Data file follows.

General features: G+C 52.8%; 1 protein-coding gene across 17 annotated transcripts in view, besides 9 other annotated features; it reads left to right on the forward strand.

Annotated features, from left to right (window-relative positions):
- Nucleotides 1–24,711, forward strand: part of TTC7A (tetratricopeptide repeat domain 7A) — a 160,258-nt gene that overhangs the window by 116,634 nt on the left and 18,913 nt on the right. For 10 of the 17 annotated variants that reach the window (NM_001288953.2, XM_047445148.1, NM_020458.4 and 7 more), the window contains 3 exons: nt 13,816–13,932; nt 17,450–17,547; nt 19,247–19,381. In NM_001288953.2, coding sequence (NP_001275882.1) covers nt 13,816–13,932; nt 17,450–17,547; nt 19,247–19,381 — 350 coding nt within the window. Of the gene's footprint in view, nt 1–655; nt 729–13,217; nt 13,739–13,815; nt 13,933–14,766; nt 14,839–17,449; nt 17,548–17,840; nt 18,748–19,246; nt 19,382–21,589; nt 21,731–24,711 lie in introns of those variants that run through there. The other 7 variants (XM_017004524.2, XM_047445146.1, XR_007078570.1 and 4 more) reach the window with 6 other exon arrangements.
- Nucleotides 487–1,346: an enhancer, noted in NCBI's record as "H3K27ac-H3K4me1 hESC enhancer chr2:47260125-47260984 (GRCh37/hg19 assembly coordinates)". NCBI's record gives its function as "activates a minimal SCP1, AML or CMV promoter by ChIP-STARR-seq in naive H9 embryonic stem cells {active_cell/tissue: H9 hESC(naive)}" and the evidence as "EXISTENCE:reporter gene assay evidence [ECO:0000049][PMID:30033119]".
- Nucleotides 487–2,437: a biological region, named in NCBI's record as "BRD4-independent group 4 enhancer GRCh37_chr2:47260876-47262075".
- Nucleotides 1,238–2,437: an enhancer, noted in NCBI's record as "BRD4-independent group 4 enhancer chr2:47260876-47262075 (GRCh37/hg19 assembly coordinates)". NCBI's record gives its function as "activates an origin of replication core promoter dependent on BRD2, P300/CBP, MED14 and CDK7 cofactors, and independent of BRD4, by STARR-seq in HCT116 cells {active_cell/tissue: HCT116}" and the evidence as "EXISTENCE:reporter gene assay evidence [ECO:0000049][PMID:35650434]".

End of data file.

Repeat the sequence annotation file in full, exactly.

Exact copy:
General features: G+C 52.8%; 1 protein-coding gene across 17 annotated transcripts in view, besides 9 other annotated features; it reads left to right on the forward strand.

Annotated features, from left to right (window-relative positions):
- Nucleotides 1–24,711, forward strand: part of TTC7A (tetratricopeptide repeat domain 7A) — a 160,258-nt gene that overhangs the window by 116,634 nt on the left and 18,913 nt on the right. For 10 of the 17 annotated variants that reach the window (NM_001288953.2, XM_047445148.1, NM_020458.4 and 7 more), the window contains 3 exons: nt 13,816–13,932; nt 17,450–17,547; nt 19,247–19,381. In NM_001288953.2, coding sequence (NP_001275882.1) covers nt 13,816–13,932; nt 17,450–17,547; nt 19,247–19,381 — 350 coding nt within the window. Of the gene's footprint in view, nt 1–655; nt 729–13,217; nt 13,739–13,815; nt 13,933–14,766; nt 14,839–17,449; nt 17,548–17,840; nt 18,748–19,246; nt 19,382–21,589; nt 21,731–24,711 lie in introns of those variants that run through there. The other 7 variants (XM_017004524.2, XM_047445146.1, XR_007078570.1 and 4 more) reach the window with 6 other exon arrangements.
- Nucleotides 487–1,346: an enhancer, noted in NCBI's record as "H3K27ac-H3K4me1 hESC enhancer chr2:47260125-47260984 (GRCh37/hg19 assembly coordinates)". NCBI's record gives its function as "activates a minimal SCP1, AML or CMV promoter by ChIP-STARR-seq in naive H9 embryonic stem cells {active_cell/tissue: H9 hESC(naive)}" and the evidence as "EXISTENCE:reporter gene assay evidence [ECO:0000049][PMID:30033119]".
- Nucleotides 487–2,437: a biological region, named in NCBI's record as "BRD4-independent group 4 enhancer GRCh37_chr2:47260876-47262075".
- Nucleotides 1,238–2,437: an enhancer, noted in NCBI's record as "BRD4-independent group 4 enhancer chr2:47260876-47262075 (GRCh37/hg19 assembly coordinates)". NCBI's record gives its function as "activates an origin of replication core promoter dependent on BRD2, P300/CBP, MED14 and CDK7 cofactors, and independent of BRD4, by STARR-seq in HCT116 cells {active_cell/tissue: HCT116}" and the evidence as "EXISTENCE:reporter gene assay evidence [ECO:0000049][PMID:35650434]".